20 - Visualizing smart contracts
Throughout history, most great technological leaps are not obvious until they have impacted every facet of life. Perhaps this is because the first generation of any tech is usually rudimentary. The Bitcoin blockchain, for example, is one of the simplest versions of a blockchain. Being simple is not a bad thing. In fact, the Bitcoin network's simplicity helped to make it the titan it has become. It does one thing extremely well which is to ensure the authenticity of who owns what amount of bitcoin (BTC).
After authentic and immutable money tracking, Ethereum smart contracts are often cited as the next great blockchain innovation. The Yap’s, however, did not have the concept of a smart contract. The correlation between BTC and Yap can be easy to understand, while taking that one step further into the world of smart contracts can be somewhat confusing. Today we are going to discuss how to visualize blockchains with smart contract capabilities.
Smart contracts…. what are those again?
Quick refresher:smart contracts are automations created using code that perform a specific action when prompted. The example often used is that of a virtual vending machine. If you put a dollar and press “A1”, the machine returns a Snickers. In the world of blockchain smart contracts, if you send a digital asset such as ETH to the contract, the contract could return you another token, issue an NFT, or hold your ETH until a later date. The question becomes when we say “send to a smart contract,” what do we mean? Where is this smart contract, and how do we actually interact with it?
When discussing the Bitcoin network, blockchain.com was our tool of choice. If you want, you can go back to their site and easily switch from the Bitcoin block explorer to Ethereum's. We will not be exploring blockchain.com’s Ethereum block explorer which has less functionality than others on the market. Instead, we will be using etherscan.io as an alternative.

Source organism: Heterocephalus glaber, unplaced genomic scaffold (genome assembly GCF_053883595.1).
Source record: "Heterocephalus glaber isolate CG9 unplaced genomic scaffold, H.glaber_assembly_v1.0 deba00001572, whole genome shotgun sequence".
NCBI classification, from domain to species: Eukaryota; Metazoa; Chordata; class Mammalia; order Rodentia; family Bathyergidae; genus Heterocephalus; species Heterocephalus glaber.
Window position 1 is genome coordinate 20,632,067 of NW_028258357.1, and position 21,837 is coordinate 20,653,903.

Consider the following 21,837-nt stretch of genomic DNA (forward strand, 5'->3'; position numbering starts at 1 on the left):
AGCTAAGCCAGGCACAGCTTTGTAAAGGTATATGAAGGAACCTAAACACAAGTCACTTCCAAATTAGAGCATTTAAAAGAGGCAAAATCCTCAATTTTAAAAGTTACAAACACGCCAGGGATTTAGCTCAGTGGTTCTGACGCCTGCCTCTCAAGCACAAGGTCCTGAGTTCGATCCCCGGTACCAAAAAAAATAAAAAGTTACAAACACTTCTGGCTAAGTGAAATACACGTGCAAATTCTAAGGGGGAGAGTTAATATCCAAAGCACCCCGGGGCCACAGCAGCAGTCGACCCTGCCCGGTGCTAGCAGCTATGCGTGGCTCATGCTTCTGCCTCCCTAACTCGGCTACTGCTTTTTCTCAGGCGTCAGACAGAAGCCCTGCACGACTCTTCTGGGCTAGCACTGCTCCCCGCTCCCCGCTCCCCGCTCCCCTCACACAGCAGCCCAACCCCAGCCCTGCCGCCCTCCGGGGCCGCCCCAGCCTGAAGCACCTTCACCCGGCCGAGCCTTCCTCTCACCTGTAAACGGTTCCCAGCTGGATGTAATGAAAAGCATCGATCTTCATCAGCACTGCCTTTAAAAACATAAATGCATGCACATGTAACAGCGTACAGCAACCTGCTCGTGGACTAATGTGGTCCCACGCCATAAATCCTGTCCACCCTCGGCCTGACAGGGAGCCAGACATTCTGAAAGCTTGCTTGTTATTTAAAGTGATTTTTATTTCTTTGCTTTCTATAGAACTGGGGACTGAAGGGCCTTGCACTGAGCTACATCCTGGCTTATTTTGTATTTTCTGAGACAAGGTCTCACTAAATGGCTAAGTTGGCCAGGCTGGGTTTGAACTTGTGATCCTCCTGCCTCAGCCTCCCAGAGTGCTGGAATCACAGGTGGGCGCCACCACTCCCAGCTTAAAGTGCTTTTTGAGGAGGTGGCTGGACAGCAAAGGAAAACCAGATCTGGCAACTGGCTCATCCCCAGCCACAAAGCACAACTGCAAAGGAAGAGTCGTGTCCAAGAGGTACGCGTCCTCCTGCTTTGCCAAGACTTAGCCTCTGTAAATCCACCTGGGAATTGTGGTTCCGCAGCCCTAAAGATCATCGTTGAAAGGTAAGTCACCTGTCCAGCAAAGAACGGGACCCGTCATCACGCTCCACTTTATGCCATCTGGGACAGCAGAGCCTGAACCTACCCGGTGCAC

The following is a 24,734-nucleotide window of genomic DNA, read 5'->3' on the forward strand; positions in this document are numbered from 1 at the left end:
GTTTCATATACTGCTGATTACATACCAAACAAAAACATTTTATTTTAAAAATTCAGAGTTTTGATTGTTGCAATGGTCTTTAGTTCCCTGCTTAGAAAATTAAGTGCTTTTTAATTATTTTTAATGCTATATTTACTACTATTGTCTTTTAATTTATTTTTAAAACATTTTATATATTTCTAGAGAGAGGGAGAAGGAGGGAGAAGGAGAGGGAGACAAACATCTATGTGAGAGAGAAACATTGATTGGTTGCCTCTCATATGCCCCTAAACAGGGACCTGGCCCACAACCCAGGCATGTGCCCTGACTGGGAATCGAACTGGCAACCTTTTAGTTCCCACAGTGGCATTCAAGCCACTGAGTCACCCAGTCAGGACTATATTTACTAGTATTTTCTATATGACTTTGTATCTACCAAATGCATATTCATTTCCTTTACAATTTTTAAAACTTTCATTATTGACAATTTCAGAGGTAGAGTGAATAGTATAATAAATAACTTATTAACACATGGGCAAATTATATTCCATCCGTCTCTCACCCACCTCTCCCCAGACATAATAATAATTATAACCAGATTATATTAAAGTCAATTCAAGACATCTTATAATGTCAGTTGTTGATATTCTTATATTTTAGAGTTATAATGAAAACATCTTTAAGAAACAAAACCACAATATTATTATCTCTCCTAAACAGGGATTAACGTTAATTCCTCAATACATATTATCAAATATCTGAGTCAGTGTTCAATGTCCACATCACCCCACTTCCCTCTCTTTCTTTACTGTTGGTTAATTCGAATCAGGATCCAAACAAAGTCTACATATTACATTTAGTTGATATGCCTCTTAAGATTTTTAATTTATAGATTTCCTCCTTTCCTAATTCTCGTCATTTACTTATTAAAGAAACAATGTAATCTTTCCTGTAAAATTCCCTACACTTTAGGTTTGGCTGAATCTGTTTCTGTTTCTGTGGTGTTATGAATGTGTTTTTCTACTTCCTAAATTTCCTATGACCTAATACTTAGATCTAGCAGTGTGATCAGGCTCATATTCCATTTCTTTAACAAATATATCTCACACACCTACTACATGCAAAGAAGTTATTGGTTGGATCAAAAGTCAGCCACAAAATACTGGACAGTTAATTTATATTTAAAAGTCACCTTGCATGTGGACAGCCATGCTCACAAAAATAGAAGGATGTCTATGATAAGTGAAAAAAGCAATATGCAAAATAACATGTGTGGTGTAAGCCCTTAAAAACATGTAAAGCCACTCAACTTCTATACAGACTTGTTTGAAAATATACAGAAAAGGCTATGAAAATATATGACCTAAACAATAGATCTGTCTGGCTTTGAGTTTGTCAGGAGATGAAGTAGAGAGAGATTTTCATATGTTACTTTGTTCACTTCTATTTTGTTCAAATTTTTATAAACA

When you land on the etherscan.io home page, you find that it looks similar to the blockchain.com Bitcoin explorer. It has high level information about ETH such as ETH price, transaction volume, hash rate, and mining difficulty. The first two pieces of information are being pulled from an external source while the latter two are related to the Ethereum proof of work (PoW) consensus algorithm. In addition to this information, we also see the “Market cap” and “Med gas price.” Market cap is calculated as the total value of all ETH created multiplied by the current price per ETH and is often used to determine the total value of a blockchain network. Med gas price is a concept specific to the Ethereum network. If a user wants to transact on the Ethereum blockchain, they need to pay a network fee. That fee on the Ethereum network is called “gas” which is paid to the network miners. In the bitcoin network, a user also pays a transaction fee; however the term “gas” was something that was created with Ethereum. Since then, other networks have begun to adopt the term as well.